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Salt tolerance of Cressa cretica and its rhizosphere microbiota

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Salt tolerance of Cressa cretica and its rhizosphere microbiota

Etemadi, Nematollah; Müller, Maria; Etemadi, Mohammad; Gómez Brandón, María; Ascher Jenull, Judith; Insam, Heribert
 
DATE : 2020-02-03
UNIVERSAL IDENTIFIER : http://hdl.handle.net/11093/2273
UNESCO SUBJECT : 3108 Fitopatología ; 2417 Biología Vegetal (Botánica) ; 3103.11 Semillas
DOCUMENT TYPE : article

ABSTRACT :

The dwarf shrub Cressa cretica is a thermocosmopolitan halophilic species. Different mechanisms confer salt stress tolerance such as tissue and osmotic tolerance and ion exclusion, as well as the associated microbiota. The aims were (i) to investigate the best conditions for C. cretica seed germination and to examine the tolerance of germinated seeds and seedlings to different salt concentrations and (ii) to characterize the rhizosphere and bulk soil microbiota. Germination and growth experiments were conducted to address plant salt tolerance, and with Illumina sequencing the microbiota of rhizosphere and bulk soil was investigated. While high salt concentrations (600, 800, and 1000 mM NaCl) inhibited C.cretica seed germination, recovery of ungerminated seeds under non-saline conditions was high, indicating osmotic rather than toxic effects of high salt concentrations. The microbiota found in rhizosphere and bulk soil showed high similarity with that found in previous studies on halophyteassociated microbiota, among the Planctomyces, Halomonas and Jeotgalibacillus. Concluding, ... [+]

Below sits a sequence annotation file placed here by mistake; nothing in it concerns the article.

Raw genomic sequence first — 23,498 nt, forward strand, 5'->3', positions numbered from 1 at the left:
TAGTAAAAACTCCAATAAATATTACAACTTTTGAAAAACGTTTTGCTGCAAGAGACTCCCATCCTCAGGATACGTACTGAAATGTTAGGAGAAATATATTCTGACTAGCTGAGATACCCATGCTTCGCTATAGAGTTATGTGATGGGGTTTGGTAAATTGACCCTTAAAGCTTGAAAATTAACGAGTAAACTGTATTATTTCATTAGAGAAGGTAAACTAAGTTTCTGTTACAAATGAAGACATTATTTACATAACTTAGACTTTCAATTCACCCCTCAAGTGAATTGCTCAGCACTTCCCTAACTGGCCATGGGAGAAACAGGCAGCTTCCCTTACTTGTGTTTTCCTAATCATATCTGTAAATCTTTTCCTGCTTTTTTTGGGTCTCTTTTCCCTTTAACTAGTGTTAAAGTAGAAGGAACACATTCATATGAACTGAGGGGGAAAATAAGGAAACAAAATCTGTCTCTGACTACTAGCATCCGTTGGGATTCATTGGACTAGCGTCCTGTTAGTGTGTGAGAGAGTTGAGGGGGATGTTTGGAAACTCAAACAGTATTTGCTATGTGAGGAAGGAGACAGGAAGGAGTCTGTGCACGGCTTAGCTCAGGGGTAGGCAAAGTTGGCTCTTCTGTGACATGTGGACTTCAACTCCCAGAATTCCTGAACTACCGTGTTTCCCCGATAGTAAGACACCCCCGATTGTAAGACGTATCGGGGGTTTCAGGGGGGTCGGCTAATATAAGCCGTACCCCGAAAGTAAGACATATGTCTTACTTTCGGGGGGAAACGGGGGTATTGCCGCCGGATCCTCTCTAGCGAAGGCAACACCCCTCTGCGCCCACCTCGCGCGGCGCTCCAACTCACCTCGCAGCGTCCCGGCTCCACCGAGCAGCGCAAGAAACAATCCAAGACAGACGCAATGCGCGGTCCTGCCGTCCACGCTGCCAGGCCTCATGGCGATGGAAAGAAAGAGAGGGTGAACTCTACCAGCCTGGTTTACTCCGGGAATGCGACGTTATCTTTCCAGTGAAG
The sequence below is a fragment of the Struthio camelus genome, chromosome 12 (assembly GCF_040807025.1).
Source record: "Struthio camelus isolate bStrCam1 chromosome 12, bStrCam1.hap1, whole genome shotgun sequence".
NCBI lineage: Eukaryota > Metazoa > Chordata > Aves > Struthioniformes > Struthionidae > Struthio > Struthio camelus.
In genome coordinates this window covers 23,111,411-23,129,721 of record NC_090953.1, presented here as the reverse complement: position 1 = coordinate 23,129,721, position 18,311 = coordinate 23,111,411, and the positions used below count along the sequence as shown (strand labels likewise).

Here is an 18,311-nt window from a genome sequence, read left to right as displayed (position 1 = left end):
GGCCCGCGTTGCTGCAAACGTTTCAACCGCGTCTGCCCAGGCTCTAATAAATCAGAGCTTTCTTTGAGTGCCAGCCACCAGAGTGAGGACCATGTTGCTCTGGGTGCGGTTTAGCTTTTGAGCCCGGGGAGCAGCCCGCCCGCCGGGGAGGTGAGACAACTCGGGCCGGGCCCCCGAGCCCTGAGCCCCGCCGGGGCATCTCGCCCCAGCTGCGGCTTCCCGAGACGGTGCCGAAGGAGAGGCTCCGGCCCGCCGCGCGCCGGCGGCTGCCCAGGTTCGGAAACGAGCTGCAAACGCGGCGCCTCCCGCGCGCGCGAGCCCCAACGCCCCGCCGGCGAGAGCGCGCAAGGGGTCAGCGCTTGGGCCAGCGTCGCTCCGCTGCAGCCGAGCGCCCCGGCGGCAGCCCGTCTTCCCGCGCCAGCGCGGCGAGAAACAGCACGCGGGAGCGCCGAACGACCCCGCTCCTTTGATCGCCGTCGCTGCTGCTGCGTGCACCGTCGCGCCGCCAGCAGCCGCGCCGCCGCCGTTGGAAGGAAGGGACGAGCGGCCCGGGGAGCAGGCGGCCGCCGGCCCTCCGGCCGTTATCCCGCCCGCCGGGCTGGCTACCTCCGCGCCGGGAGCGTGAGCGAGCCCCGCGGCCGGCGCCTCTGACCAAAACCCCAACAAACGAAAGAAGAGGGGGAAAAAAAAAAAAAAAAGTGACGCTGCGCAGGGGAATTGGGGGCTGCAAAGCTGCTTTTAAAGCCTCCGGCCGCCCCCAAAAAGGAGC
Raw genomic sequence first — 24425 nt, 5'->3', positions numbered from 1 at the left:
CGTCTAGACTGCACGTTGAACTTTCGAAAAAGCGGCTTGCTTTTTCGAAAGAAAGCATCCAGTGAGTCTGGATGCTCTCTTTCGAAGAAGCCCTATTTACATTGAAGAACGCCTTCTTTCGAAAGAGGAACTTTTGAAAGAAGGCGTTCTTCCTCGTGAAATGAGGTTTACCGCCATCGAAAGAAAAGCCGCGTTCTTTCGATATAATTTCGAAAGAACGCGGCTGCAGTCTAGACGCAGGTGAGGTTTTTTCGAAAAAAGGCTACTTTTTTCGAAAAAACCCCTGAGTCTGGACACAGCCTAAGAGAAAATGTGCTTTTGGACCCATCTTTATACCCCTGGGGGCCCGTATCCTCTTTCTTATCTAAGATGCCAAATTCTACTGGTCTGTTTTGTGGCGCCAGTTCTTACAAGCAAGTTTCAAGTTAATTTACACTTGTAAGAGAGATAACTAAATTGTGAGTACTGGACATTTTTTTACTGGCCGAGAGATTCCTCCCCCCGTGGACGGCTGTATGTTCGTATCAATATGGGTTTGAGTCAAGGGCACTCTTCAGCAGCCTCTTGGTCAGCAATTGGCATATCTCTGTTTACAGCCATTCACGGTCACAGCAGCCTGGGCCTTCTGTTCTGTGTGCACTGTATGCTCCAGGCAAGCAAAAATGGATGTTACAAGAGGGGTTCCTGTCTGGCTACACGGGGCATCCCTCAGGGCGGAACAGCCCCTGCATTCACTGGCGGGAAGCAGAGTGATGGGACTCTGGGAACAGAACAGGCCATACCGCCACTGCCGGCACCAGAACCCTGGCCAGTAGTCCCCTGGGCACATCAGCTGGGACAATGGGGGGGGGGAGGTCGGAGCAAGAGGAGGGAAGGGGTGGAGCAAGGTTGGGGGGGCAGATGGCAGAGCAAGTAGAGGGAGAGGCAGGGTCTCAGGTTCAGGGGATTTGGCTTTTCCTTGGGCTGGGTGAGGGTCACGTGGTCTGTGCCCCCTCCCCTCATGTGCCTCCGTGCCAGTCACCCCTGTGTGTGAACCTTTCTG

The dwarf shrub Cressa cretica is a thermocosmopolitan halophilic species. Different mechanisms confer salt stress tolerance such as tissue and osmotic tolerance and ion exclusion, as well as the associated microbiota. The aims were (i) to investigate the best conditions for C. cretica seed germination and to examine the tolerance of germinated seeds and seedlings to different salt concentrations and (ii) to characterize the rhizosphere and bulk soil microbiota. Germination and growth experiments were conducted to address plant salt tolerance, and with Illumina sequencing the microbiota of rhizosphere and bulk soil was investigated. While high salt concentrations (600, 800, and 1000 mM NaCl) inhibited C.cretica seed germination, recovery of ungerminated seeds under non-saline conditions was high, indicating osmotic rather than toxic effects of high salt concentrations. The microbiota found in rhizosphere and bulk soil showed high similarity with that found in previous studies on halophyteassociated microbiota, among the Planctomyces, Halomonas and Jeotgalibacillus. Concluding, salt stress responses on the plant level were shown, as has the involvement of associated halotolerant bacteria. Still, the potential role for mitigating saline stress by the bacterial associates of C. cretica, most of them microbial dark matter, will have to be investigated, as will the contributions of archaea and fungi. [-]

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